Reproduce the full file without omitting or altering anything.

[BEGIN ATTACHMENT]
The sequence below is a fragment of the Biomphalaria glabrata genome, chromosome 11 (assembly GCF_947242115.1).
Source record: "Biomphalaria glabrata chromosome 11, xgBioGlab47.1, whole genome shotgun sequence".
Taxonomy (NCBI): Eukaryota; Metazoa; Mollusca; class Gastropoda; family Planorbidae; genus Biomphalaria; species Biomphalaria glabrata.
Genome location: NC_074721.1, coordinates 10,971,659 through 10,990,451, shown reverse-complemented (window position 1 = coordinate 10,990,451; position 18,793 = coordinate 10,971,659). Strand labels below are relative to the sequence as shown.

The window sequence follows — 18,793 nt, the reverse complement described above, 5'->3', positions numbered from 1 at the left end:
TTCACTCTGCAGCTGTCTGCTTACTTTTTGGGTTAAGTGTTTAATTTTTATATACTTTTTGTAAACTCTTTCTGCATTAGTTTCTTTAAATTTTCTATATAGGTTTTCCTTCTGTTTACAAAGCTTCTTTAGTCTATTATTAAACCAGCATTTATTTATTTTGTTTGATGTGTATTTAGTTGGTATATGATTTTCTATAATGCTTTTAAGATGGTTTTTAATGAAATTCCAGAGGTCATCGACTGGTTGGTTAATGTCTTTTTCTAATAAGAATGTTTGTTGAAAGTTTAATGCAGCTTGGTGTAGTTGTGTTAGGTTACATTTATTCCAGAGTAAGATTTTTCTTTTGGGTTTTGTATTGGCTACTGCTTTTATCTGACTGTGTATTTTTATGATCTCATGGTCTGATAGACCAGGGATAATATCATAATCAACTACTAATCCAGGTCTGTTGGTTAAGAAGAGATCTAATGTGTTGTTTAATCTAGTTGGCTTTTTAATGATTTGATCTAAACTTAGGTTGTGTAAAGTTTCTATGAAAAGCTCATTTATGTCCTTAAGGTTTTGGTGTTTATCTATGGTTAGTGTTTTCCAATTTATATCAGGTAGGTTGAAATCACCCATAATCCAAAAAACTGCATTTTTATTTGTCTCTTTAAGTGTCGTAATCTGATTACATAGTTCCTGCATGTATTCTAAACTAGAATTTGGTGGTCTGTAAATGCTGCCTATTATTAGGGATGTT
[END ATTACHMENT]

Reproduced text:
The sequence below is a fragment of the Biomphalaria glabrata genome, chromosome 11 (assembly GCF_947242115.1).
Source record: "Biomphalaria glabrata chromosome 11, xgBioGlab47.1, whole genome shotgun sequence".
Taxonomy (NCBI): Eukaryota; Metazoa; Mollusca; class Gastropoda; family Planorbidae; genus Biomphalaria; species Biomphalaria glabrata.
Genome location: NC_074721.1, coordinates 10,971,659 through 10,990,451, shown reverse-complemented (window position 1 = coordinate 10,990,451; position 18,793 = coordinate 10,971,659). Strand labels below are relative to the sequence as shown.

The window sequence follows — 18,793 nt, the reverse complement described above, 5'->3', positions numbered from 1 at the left end:
TTCACTCTGCAGCTGTCTGCTTACTTTTTGGGTTAAGTGTTTAATTTTTATATACTTTTTGTAAACTCTTTCTGCATTAGTTTCTTTAAATTTTCTATATAGGTTTTCCTTCTGTTTACAAAGCTTCTTTAGTCTATTATTAAACCAGCATTTATTTATTTTGTTTGATGTGTATTTAGTTGGTATATGATTTTCTATAATGCTTTTAAGATGGTTTTTAATGAAATTCCAGAGGTCATCGACTGGTTGGTTAATGTCTTTTTCTAATAAGAATGTTTGTTGAAAGTTTAATGCAGCTTGGTGTAGTTGTGTTAGGTTACATTTATTCCAGAGTAAGATTTTTCTTTTGGGTTTTGTATTGGCTACTGCTTTTATCTGACTGTGTATTTTTATGATCTCATGGTCTGATAGACCAGGGATAATATCATAATCAACTACTAATCCAGGTCTGTTGGTTAAGAAGAGATCTAATGTGTTGTTTAATCTAGTTGGCTTTTTAATGATTTGATCTAAACTTAGGTTGTGTAAAGTTTCTATGAAAAGCTCATTTATGTCCTTAAGGTTTTGGTGTTTATCTATGGTTAGTGTTTTCCAATTTATATCAGGTAGGTTGAAATCACCCATAATCCAAAAAACTGCATTTTTATTTGTCTCTTTAAGTGTCGTAATCTGATTACATAGTTCCTGCATGTATTCTAAACTAGAATTTGGTGGTCTGTAAATGCTGCCTATTATTAGGGATGTT